Objects and their functions no longer had any significance. All I perceived was perception itself, the hell of forms and figures devoid of human emotion and detached from the reality of my unreal environment. I was an instrument in a virtual world that constantly renewed its own meaningless image in a living world that was itself perceived outside of nature. And since the appearance of things was no longer definitive but limitless, this paradisiacal awareness freed me from the reality external to myself. The fire and the rose, as it were, became one.
The Persian Version. Truth-loving Persians do not dwell upon. The trivial skirmish fought near Marathon. As for the Greek theatrical tradition. Which represents that summer's expedition. Not as a mere reconnaisance in force. By three brigades of foot and one of horse(Their left flank covered by some obsolete. Light craft detached from the main Persian fleet)But as a grandiose, ill-starred attempt. To conquer Greece - they treat it with contempt; And only incidentally refute. Major Greek claims, by stressing what repute. The Persian monarch and the Persian nation. Won by this salutary demonstration: Despite a strong defence and adverse weather. All arms combined magnificently together.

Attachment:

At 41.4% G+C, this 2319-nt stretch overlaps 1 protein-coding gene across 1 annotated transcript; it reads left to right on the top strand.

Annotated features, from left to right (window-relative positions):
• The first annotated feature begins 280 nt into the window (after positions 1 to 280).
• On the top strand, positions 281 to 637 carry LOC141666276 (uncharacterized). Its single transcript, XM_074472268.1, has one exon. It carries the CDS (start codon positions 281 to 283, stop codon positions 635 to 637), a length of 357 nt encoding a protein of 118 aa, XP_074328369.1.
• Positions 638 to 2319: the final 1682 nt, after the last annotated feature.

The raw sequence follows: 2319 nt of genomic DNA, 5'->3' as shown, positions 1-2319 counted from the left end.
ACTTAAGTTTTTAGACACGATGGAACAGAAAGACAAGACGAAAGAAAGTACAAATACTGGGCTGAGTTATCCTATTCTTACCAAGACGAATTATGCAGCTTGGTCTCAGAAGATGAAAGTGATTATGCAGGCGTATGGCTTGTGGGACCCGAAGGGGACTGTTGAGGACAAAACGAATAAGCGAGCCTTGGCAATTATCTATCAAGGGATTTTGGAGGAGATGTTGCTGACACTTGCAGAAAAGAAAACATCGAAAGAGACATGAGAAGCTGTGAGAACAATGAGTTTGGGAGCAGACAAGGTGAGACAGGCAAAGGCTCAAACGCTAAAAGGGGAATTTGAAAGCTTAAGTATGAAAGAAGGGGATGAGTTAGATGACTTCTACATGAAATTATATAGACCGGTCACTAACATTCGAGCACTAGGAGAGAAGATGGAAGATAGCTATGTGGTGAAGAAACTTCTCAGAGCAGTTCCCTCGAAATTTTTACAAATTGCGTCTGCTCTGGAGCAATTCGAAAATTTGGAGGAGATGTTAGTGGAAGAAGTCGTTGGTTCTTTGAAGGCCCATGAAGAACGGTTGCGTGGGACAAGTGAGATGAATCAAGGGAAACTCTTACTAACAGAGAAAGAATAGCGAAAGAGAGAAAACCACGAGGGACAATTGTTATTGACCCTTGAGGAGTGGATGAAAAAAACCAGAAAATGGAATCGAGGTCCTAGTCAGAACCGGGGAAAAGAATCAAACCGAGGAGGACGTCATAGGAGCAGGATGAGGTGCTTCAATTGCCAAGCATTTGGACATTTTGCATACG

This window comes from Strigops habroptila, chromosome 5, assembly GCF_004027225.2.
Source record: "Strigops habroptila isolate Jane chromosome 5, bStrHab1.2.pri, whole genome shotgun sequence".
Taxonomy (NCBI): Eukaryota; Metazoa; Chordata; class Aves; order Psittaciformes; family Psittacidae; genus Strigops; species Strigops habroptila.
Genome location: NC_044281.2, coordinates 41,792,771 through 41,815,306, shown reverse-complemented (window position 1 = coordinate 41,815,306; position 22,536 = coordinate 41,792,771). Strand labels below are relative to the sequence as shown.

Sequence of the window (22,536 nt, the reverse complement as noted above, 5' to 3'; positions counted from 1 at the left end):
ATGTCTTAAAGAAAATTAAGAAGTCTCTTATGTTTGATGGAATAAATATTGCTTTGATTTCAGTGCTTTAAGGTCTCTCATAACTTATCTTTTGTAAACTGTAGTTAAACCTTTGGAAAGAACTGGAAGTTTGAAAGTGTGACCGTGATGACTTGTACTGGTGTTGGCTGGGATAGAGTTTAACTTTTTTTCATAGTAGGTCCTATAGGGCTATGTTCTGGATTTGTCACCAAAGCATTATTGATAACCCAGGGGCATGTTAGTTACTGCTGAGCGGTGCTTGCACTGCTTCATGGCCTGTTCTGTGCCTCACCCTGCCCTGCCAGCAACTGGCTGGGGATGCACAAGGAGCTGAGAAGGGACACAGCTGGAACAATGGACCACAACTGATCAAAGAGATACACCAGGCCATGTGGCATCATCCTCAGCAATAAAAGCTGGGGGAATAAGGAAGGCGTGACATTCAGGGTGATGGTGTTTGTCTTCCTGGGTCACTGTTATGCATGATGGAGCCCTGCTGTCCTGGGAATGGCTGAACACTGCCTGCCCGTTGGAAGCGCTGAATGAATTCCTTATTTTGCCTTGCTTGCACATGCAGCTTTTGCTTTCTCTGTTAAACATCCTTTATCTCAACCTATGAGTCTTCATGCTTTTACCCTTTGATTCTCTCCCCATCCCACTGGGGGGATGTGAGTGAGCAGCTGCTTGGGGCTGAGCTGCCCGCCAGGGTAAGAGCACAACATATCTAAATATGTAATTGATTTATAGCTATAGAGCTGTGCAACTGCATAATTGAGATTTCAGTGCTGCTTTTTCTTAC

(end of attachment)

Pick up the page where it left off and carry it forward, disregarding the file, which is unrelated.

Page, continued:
Any thought that abandons unity glorifies diversity. Anddiversity is the home of art. The only thought to liberate the mindis that which leaves it alone, certain of its limits and of itsimpending end. No doctrine tempts it. It awaits the ripening of thework and of life. Detached from it, the work will once more give abarely muffled voice to a soul Forever freed from hope. Or it willgive voice to nothing if the creator, tired of his activity, intends toturn away. That is equivalent.
Essentially, perspective is a form of abstraction. It simplifies the relationship between eye, brain and object. It is an ideal view, imagined as being seen by a one-eyed, motionless person who is clearly detached from what he sees. It makes a God of the spectator, who becomes the person on whom the whole world converges, the Unmoved Onlooker.